The results will be published on March 22 in the journal „Astronomy & Astrophysics“.

Galaxy clusters are the largest gravitationally bound structures in the universe. With a typical extent of about 10 million light years, i.e. 100 times the...

Im Focus: Tracing down linear ubiquitination

Researchers at the Goethe University Frankfurt, together with partners from the University of Tübingen in Germany and Queen Mary University as well as Francis Crick Institute from London (UK) have developed a novel technology to decipher the secret ubiquitin code.

Ubiquitin is a small protein that can be linked to other cellular proteins, thereby controlling and modulating their functions. The attachment occurs in many...

Im Focus: Perovskite edges can be tuned for optoelectronic performance

Layered 2D material improves efficiency for solar cells and LEDs

In the eternal search for next generation high-efficiency solar cells and LEDs, scientists at Los Alamos National Laboratory and their partners are creating...

Im Focus: Polymer-coated silicon nanosheets as alternative to graphene: A perfect team for nanoelectronics

Silicon nanosheets are thin, two-dimensional layers with exceptional optoelectronic properties very similar to those of graphene. Albeit, the nanosheets are less stable. Now researchers at the Technical University of Munich (TUM) have, for the first time ever, produced a composite material combining silicon nanosheets and a polymer that is both UV-resistant and easy to process. This brings the scientists a significant step closer to industrial applications like flexible displays and photosensors.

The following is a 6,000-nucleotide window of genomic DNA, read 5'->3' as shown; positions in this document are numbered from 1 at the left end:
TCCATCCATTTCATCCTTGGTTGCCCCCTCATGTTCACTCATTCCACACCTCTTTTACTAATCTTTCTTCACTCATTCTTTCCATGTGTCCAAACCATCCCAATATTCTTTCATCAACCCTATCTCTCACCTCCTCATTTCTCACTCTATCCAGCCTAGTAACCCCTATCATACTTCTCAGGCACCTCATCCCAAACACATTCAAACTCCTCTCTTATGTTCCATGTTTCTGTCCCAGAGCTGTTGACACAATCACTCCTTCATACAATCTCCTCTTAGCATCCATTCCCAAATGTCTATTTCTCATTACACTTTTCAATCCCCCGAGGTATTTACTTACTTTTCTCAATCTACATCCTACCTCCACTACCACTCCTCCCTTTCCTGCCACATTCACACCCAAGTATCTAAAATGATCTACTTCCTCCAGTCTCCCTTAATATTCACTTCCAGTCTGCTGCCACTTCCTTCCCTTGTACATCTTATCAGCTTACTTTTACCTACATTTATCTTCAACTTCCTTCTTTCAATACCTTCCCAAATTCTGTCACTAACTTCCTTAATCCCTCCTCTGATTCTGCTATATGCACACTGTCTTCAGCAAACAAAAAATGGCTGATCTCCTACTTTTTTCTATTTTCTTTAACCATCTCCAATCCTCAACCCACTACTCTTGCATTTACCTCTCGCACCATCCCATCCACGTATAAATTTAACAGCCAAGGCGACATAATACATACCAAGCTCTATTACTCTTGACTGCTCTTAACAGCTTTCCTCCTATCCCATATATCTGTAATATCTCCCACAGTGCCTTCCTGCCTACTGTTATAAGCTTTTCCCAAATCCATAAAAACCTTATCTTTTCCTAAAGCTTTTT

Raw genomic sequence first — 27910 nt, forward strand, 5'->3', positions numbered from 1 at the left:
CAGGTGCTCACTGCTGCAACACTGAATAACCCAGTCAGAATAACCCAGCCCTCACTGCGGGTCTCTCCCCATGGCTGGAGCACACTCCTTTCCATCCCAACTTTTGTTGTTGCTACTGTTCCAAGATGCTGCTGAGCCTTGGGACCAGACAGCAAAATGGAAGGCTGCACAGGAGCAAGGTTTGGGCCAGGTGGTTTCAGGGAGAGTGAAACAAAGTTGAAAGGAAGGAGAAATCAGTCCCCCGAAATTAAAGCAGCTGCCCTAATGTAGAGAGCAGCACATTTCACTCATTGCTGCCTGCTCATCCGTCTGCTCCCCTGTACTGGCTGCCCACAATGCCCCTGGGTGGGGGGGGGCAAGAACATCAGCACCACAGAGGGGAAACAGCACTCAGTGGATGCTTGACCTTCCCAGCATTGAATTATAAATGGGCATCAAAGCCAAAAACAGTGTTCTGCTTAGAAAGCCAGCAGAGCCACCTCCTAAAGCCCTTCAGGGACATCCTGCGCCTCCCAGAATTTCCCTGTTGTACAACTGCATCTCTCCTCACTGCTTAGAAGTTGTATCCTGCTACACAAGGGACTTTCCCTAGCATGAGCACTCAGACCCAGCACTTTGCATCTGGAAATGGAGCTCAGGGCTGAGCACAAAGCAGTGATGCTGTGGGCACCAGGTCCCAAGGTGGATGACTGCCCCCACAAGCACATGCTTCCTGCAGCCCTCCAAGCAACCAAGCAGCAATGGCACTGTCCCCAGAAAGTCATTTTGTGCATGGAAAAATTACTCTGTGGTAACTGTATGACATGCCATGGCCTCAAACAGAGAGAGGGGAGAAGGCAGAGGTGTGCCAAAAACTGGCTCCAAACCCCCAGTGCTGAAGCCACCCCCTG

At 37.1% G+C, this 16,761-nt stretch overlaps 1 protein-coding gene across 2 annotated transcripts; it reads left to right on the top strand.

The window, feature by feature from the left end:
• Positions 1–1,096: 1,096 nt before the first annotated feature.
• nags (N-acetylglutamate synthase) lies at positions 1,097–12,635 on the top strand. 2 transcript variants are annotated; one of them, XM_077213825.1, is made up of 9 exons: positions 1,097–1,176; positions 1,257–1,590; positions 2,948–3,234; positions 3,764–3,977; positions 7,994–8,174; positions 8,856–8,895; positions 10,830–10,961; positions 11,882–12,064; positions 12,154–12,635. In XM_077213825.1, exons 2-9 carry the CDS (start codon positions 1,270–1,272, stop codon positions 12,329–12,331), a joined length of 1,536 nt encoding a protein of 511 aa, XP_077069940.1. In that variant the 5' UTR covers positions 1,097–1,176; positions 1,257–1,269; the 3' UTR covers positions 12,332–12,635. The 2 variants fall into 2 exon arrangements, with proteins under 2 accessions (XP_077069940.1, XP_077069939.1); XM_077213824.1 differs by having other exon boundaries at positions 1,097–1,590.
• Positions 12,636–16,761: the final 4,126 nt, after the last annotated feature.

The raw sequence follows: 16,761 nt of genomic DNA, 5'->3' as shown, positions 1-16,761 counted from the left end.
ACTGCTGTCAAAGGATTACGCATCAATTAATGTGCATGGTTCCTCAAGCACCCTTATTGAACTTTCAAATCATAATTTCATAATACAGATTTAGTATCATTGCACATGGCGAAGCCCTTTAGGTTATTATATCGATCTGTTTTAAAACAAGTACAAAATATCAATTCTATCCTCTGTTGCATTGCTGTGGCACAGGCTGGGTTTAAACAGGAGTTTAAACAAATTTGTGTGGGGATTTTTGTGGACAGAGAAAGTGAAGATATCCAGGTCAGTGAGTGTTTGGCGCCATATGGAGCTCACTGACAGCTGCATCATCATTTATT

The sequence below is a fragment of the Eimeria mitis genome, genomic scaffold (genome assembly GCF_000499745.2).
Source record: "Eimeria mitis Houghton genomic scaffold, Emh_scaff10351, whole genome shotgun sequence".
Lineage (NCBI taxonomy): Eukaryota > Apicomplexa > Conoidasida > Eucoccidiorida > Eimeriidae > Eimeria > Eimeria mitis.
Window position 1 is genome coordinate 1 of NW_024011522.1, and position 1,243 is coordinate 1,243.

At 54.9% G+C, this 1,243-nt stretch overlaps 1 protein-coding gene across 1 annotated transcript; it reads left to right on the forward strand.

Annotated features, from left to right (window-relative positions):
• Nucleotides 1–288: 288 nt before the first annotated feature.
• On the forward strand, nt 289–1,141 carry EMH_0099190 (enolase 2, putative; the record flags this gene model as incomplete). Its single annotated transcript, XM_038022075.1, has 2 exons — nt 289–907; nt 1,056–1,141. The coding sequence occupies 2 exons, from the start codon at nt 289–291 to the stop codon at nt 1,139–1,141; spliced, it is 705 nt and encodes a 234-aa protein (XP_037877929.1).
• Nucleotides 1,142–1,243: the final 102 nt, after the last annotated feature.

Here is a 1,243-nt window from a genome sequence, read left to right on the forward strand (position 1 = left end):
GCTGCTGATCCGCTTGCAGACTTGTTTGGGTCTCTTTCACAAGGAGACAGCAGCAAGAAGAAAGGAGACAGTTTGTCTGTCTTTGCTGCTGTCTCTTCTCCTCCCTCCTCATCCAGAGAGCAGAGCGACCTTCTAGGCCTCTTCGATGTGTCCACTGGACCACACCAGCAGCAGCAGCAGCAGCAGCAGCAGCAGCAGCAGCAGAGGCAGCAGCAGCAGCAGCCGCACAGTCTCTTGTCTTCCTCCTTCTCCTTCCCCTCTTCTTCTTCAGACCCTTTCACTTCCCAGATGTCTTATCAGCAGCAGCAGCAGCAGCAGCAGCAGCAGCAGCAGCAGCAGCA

Silicon nanosheets are thin, two-dimensional layers with exceptional optoelectronic properties very similar to those of graphene. Albeit, the nanosheets are...

Im Focus: Researchers Imitate Molecular Crowding in Cells

Enzymes behave differently in a test tube compared with the molecular scrum of a living cell. Chemists from the University of Basel have now been able to simulate these confined natural conditions in artificial vesicles for the first time. As reported in the academic journal Small, the results are offering better insight into the development of nanoreactors and artificial organelles.

Enzymes behave differently in a test tube compared with the molecular scrum of a living cell. Chemists from the University of Basel have now been able to...

All Focus news of the innovation-report >>>

Anzeige

Anzeige

Event News

International Land Use Symposium ILUS 2017: Call for Abstracts and Registration open

20.03.2017 | Event News

CONNECT 2017: International congress on connective tissue

14.03.2017 | Event News

ICTM Conference: Turbine Construction between Big Data and Additive Manufacturing

07.03.2017 | Event News

 
Latest News

When Air is in Short Supply - Shedding light on plant stress reactions when oxygen runs short

23.03.2017 | Life Sciences

Researchers use light to remotely control curvature of plastics

23.03.2017 | Power and Electrical Engineering

Sea ice extent sinks to record lows at both poles

23.03.2017 | Earth Sciences

VideoLinks
B2B-VideoLinks
More VideoLinks >>>